Continuity Clinic. For eight of the eleven residents, continuity clinic takes place at the newly remodeled Family Medicine Center-less than 1/2 mile from UNC Hospital.  As a level III Patient Centered Medical Home, residents learn to work as a team while developing longitudinal relationships with patients and coworkers. The clinic is structured around four separate teams of clinical support staff, residents and attendings.  Within these teams, we strive for personal and team continuity with our patients, in addition to a one-on-one physician to medical assistant structure. Our clinic is strengthened by the resources we have to share with patients. On site financial counseling, nicotine dependence programming, nutritionists, social workers, lab and x-ray services, as well as pharmacists, acupuncture, and physical therapy allow us to provide comprehensive care for our patients.  The clinic also houses a very robust procedural/skin clinic that the residents work in along with a Sports Medicine clinic housed in its own procedural suite.  Residents also have the opportunity to learn about systems-based practice by attending monthly team and all clinic business meetings. During second and third years of training, our exposure to leadership within the clinic expands as we become involved in the clinic supervisors meeting as well as by leading the monthly team meetings. The clinic medical directors take great pride in providing each resident a diverse patient panel that appropriately grows as the resident continues through the program. Our clinic welcomes patients of all ages, including obstetric care.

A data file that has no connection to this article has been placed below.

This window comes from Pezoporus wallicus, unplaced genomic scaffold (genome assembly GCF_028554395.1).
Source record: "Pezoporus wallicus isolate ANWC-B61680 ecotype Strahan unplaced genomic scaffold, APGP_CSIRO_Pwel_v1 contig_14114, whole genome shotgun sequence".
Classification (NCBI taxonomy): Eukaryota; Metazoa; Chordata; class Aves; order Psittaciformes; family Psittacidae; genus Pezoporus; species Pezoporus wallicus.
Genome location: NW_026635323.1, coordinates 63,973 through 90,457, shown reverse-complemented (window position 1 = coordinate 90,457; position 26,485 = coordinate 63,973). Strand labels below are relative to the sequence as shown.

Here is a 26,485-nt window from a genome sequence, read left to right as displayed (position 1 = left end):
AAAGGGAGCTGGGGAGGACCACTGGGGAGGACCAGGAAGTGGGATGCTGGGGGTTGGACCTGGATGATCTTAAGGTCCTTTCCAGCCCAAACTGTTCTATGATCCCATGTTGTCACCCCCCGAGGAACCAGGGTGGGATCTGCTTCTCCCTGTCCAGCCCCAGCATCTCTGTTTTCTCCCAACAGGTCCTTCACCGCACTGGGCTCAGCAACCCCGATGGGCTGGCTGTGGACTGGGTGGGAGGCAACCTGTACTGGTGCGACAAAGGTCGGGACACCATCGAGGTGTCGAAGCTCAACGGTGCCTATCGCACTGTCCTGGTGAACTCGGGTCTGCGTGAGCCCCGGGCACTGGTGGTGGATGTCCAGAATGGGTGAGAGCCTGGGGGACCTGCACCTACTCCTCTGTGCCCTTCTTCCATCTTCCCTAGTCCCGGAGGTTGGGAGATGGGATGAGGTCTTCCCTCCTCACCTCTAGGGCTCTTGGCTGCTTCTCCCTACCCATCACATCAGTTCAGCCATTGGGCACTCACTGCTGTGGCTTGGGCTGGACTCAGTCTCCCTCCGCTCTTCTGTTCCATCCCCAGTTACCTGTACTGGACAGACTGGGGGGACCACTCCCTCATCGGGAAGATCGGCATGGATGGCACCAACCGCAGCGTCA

Outpatient Rotations. Resident training is enriched through a variety of outpatient experiences that help to hone our geriatric skills, learn the unique healthcare needs of migrant farmworkers in North Carolina, enhance procedural skills, and sports medicine evaluations.  A four-week block in the second year provides residents with exposure to rural and under-served populations, and opportunities to learn techniques for Quality Improvement and practice management skills. Another six-week block in third year is devoted to developing an understanding of how to improve quality of care in an outpatient practice through group projects that have ranged from developing preventive care guidelines, to finding ways to adapt the chronic disease model of care into this practice.